The 10 Health Facts High School Seniors Need to Know

I have one more year before I send my oldest into the wild west of college. Having been on many college visits, it is amazing to me to see the focus on wellness — high tech, gorgeous fitness centers, tons of healthy food choices, emotional support, etc. We had none of that and we gained weight, got sick too often and stressed. These kids have all of it and they are still gaining weight, getting sick and are even more stressed than we ever were. I think we need to start younger.

I have a dream of one day implementing a REAL wellness program in middle school and high school, not one focused on forced exercise most teens resent and health classes where kids memorize for a test and immediately forget the information. I want to delve deep into the important topics kids should understand. No tests. Everyone gets an A for showing up and being respectful. The also get a lifelong education about what it takes to maintain a healthy body and mind, despite the challenges and temptations of life.

When I think of the things I want Madelyn to understand about her body and her wellbeing before she enters college, these are the first 10 that come to mind.

  1. It is very hard to lose weight once you’ve gained it.
    Let’s jump right to the Freshman 15. Our bodies want to maintain, not lose. This helped us when we were cave people and the next meal was a dead lion away. It does not help us now. Losing weight is hard, and it is not as simple as we once thought it was. We now have lots of evidence it isn’t as simple as eating less and moving more. Yes, it is a good start, but our bodies will fight us to keep a new “normal” weight. They want to hold on to the status quo and have evolved ways to make it harder to lose weight than it is to gain it.
  2. Sugar, processed food and alcohol crush your immune system.
    A diet of beer, Doritos and lattes will not only promote the problem above, they will lower the ability of the immune system to do its job. Being sick at school, without your mother and with roommates who are more concerned with catching what you have than taking care of you, kind of well … sucks.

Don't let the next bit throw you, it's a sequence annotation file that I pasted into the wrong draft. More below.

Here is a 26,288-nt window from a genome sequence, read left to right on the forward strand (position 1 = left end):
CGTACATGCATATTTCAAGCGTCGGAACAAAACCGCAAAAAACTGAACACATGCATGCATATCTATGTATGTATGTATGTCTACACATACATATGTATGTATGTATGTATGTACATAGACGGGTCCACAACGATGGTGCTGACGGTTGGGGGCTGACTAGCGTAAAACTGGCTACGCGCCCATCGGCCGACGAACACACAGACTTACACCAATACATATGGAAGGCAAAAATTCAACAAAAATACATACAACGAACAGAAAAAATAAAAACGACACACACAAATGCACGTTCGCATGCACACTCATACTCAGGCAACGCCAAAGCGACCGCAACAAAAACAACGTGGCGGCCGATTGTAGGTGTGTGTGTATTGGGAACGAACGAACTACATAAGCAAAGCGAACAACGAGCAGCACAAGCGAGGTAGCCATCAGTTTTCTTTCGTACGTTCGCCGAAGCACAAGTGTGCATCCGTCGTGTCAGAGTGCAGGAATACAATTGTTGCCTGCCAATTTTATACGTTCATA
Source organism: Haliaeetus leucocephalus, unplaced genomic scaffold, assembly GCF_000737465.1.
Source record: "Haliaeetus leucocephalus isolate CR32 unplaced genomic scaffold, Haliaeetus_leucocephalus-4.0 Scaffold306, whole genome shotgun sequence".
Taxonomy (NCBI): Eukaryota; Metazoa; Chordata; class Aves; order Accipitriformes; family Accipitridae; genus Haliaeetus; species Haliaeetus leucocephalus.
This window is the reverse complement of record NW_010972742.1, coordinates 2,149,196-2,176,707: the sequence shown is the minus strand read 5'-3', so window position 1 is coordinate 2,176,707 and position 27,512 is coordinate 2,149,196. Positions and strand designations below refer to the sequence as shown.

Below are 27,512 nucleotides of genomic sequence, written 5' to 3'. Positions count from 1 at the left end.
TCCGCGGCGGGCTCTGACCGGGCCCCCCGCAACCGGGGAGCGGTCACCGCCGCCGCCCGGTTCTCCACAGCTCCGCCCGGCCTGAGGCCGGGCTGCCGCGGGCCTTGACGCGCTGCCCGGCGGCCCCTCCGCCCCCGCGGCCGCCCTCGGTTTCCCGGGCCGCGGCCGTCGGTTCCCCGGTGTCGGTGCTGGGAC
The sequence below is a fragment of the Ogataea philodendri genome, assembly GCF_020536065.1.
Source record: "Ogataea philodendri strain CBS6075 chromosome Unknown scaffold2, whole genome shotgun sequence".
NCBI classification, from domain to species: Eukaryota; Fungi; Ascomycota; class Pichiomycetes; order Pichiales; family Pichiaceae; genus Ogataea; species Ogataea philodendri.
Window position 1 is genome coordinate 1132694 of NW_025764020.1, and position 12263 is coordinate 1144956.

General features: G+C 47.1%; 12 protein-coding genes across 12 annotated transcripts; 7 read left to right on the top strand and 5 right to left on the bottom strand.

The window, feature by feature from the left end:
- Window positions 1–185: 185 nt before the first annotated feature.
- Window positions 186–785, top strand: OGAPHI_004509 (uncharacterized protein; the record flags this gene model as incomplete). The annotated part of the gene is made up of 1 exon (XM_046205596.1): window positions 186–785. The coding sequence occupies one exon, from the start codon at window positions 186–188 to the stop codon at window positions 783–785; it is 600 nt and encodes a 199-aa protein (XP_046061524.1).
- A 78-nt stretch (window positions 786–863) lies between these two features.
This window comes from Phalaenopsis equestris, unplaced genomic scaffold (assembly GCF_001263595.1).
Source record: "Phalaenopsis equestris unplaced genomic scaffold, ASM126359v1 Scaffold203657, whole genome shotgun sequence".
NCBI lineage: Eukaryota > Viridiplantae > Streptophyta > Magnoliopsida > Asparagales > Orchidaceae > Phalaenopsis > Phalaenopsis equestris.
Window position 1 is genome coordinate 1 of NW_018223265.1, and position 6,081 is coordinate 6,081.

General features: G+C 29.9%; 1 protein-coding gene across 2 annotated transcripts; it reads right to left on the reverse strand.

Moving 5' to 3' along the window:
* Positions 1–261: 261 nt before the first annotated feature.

3. A consistently good night’s sleep does wonders for the body.
    For decreasing stress, increasing focus, supporting your immune system and your happiness, there is nothing quite like good, consistent sleep. I know most college students give up a healthy sleep routine for cramming, parties, or even binge watching Friends. I am not naive enough to think college kids are going to make a solid 7 hours a priority, if they could really understand how much this lack of a sleep schedule negatively affects their health, their academic and sports performance and their mental wellness, I believe they would, at least occasionally, put down the red solo cup or the laptop and opt for a good night’s sleep.
  4. HIV is still a prevalent disease.
    Seemed to make sense to jump from sleep to sex. Just because we don’t hear as much about HIV and AIDS does NOT mean it is not a risk of unprotected sex. Herpes, genital warts, chlamydia and gonorrhea are all rearing their ugly heads in college. It does not matter if she is on the pill, it does not matter if he says he’s only done it a couple of times, STDs are very real and very preventable. Condoms people. Always.
  5. Fruits and vegetables are our friends.